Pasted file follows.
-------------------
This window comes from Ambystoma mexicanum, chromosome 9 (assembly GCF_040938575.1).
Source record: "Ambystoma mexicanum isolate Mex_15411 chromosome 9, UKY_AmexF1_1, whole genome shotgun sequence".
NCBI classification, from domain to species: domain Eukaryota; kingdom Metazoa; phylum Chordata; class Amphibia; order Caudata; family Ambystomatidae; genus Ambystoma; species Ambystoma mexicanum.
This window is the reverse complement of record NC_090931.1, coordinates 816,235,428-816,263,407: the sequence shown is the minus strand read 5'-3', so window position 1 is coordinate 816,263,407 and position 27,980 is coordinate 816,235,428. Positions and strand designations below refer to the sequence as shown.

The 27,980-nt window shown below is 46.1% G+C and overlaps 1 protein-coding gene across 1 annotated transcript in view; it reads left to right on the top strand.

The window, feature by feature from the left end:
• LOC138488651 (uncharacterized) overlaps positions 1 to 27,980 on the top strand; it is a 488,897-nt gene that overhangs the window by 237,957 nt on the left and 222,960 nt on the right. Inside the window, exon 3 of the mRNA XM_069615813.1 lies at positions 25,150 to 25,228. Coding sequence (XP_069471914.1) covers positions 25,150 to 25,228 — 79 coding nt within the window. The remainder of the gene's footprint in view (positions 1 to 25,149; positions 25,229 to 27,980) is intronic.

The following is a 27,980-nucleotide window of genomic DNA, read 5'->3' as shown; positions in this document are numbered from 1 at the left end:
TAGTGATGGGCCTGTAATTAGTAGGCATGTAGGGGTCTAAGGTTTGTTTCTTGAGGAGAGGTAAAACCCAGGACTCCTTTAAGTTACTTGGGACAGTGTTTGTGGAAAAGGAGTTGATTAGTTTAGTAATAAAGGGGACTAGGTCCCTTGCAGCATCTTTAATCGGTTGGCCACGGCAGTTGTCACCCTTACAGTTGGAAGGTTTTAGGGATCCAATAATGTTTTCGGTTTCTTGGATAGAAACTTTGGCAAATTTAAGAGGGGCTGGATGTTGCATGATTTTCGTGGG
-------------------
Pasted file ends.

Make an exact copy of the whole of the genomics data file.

This window comes from Ambystoma mexicanum, chromosome 9 (assembly GCF_040938575.1).
Source record: "Ambystoma mexicanum isolate Mex_15411 chromosome 9, UKY_AmexF1_1, whole genome shotgun sequence".
NCBI classification, from domain to species: domain Eukaryota; kingdom Metazoa; phylum Chordata; class Amphibia; order Caudata; family Ambystomatidae; genus Ambystoma; species Ambystoma mexicanum.
This window is the reverse complement of record NC_090931.1, coordinates 816,235,428-816,263,407: the sequence shown is the minus strand read 5'-3', so window position 1 is coordinate 816,263,407 and position 27,980 is coordinate 816,235,428. Positions and strand designations below refer to the sequence as shown.

The 27,980-nt window shown below is 46.1% G+C and overlaps 1 protein-coding gene across 1 annotated transcript in view; it reads left to right on the top strand.

The window, feature by feature from the left end:
• LOC138488651 (uncharacterized) overlaps positions 1 to 27,980 on the top strand; it is a 488,897-nt gene that overhangs the window by 237,957 nt on the left and 222,960 nt on the right. Inside the window, exon 3 of the mRNA XM_069615813.1 lies at positions 25,150 to 25,228. Coding sequence (XP_069471914.1) covers positions 25,150 to 25,228 — 79 coding nt within the window. The remainder of the gene's footprint in view (positions 1 to 25,149; positions 25,229 to 27,980) is intronic.

The following is a 27,980-nucleotide window of genomic DNA, read 5'->3' as shown; positions in this document are numbered from 1 at the left end:
TAGTGATGGGCCTGTAATTAGTAGGCATGTAGGGGTCTAAGGTTTGTTTCTTGAGGAGAGGTAAAACCCAGGACTCCTTTAAGTTACTTGGGACAGTGTTTGTGGAAAAGGAGTTGATTAGTTTAGTAATAAAGGGGACTAGGTCCCTTGCAGCATCTTTAATCGGTTGGCCACGGCAGTTGTCACCCTTACAGTTGGAAGGTTTTAGGGATCCAATAATGTTTTCGGTTTCTTGGATAGAAACTTTGGCAAATTTAAGAGGGGCTGGATGTTGCATGATTTTCGTGGG